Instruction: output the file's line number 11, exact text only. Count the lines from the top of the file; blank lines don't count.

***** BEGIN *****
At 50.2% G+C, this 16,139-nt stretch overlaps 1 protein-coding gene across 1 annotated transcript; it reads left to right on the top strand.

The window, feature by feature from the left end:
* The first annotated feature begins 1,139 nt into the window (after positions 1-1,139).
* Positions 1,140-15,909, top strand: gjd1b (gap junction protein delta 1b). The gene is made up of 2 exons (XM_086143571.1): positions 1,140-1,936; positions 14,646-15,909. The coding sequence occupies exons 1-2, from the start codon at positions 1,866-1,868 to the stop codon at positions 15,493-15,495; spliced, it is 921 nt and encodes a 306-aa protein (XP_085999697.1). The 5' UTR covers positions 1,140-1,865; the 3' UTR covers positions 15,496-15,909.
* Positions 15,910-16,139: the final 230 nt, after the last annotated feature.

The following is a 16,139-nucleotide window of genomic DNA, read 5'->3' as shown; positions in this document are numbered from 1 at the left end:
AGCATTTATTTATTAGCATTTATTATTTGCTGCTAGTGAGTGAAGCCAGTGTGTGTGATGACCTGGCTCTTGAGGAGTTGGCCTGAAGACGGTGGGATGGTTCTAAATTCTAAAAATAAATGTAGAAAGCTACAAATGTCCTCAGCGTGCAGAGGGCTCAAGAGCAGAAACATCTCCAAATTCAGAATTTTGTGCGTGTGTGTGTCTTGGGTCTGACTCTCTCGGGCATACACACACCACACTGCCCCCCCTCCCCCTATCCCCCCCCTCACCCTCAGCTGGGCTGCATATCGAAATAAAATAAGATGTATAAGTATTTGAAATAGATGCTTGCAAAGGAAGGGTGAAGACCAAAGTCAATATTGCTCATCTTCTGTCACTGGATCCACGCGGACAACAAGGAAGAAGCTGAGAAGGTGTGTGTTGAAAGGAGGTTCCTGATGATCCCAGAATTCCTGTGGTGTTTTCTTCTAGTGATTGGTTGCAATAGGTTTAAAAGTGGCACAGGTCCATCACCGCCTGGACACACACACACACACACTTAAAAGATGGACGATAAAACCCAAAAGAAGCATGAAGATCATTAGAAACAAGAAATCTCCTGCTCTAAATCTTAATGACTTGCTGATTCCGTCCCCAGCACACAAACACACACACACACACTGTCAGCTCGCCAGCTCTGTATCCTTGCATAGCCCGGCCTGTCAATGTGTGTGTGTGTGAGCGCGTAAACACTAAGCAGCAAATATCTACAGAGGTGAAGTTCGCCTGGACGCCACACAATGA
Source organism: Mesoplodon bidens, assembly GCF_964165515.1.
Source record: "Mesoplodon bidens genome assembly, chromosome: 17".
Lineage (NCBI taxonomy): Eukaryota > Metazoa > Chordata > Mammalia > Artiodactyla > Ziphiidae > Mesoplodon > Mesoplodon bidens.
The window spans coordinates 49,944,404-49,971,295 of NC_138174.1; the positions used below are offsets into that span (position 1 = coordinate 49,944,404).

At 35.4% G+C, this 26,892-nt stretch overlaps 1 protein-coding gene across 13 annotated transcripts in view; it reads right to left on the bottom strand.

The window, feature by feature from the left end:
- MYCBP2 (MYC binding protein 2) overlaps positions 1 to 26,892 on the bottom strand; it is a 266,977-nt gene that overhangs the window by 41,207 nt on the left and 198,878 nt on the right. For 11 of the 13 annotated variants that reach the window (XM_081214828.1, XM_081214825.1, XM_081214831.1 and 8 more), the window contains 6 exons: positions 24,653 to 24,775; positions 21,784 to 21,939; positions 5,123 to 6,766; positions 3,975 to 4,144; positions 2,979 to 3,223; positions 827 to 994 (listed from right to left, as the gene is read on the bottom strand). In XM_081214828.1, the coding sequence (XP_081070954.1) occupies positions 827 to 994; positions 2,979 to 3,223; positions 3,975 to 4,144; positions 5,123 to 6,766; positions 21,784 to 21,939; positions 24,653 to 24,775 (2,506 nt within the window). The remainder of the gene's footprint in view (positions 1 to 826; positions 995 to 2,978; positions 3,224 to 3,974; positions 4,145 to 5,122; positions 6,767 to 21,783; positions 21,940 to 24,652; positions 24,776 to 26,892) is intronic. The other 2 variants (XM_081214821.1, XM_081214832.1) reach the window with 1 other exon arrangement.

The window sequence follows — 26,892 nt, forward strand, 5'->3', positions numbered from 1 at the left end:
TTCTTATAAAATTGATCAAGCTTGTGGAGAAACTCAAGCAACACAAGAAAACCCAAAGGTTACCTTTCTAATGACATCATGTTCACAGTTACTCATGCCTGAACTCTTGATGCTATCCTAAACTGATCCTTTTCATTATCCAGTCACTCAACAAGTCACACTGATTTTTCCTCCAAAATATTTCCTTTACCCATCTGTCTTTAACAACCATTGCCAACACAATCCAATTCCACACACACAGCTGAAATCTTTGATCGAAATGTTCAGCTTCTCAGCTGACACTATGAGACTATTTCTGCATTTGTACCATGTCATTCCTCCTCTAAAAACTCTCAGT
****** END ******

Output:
The window spans coordinates 49,944,404-49,971,295 of NC_138174.1; the positions used below are offsets into that span (position 1 = coordinate 49,944,404).